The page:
It’s a chronic problem in Canadian elections: young voters simply don’t turn out to the polls.
That changed somewhat in the 2015 federal election when turnout for voters under the age of 35 spiked to about 57 per cent – a jump of 12 to 20 per cent.
But will that trend carry over to this year’s provincial election? UBC Political Science professor Richard Johnston says it’s no slam dunk.
“The ingredient that’s missing this year, compared to 2015, is Justin Trudeau. I don’t think there’s anybody on the landscape who is going to draw first-time voters, or people who would be otherwise not be voting. So it strikes me that the age profile is likely to be quite similar to previous elections.”
It’s a question that looms large for the BC NDP, hoping for its first crack at power in a decade and a half.
A recent exclusive Ipsos CKNW/Global News poll found 40 per cent of voters under 35 support the party, compared to just 26 per cent backing the BC Liberals.
The problem? In 2013, just 42 per cent of voters in that age bracket showed up to the polls. Sixty-one per cent of voters older than 35 turned out.
Johnston says finding a way to reach these voters could be make or break for the opposition parties hoping to break through.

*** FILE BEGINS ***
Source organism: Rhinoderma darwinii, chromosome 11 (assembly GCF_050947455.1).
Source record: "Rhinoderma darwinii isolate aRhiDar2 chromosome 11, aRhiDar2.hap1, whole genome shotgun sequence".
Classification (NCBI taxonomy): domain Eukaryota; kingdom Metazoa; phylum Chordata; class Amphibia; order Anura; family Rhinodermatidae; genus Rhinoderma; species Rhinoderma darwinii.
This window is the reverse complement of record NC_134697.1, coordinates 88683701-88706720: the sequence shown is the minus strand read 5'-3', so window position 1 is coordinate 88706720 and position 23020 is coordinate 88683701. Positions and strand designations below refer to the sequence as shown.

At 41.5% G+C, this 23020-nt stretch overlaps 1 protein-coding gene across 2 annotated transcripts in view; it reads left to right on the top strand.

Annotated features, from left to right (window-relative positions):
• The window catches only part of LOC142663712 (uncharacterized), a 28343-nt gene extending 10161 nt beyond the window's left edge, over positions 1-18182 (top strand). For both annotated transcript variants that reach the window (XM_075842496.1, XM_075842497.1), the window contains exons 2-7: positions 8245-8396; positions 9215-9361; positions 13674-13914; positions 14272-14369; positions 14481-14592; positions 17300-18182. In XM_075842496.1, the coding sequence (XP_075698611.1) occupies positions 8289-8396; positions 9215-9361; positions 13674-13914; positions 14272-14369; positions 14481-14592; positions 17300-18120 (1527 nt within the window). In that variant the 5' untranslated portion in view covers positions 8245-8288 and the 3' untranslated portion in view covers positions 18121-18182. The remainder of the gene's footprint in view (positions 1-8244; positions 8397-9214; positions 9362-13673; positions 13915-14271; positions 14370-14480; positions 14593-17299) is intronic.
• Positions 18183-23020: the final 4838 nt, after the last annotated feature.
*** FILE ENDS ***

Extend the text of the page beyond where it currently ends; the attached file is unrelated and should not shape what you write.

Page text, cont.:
“It’s really important, as it would be I surmise for the Greens. There’s a sense in which the left, or the centre left, have some territory there to exploit. But you know, it’s hard to get young voters out to the polls.”
But while Johnston says parties will likely have to exploit some new methods like technology to help identify and track voters to get a youth turnout bump, he says there are other factors at play that could help.
For example, he says there is some research which shows once someone has voted, they’re more likely to vote in future elections, though says it’s still unclear whether that carries from the federal to provincial arena.
And he says there are possible demographic factors at play, with many millennials now aging into a bracket of voters more likely to show up at the polls.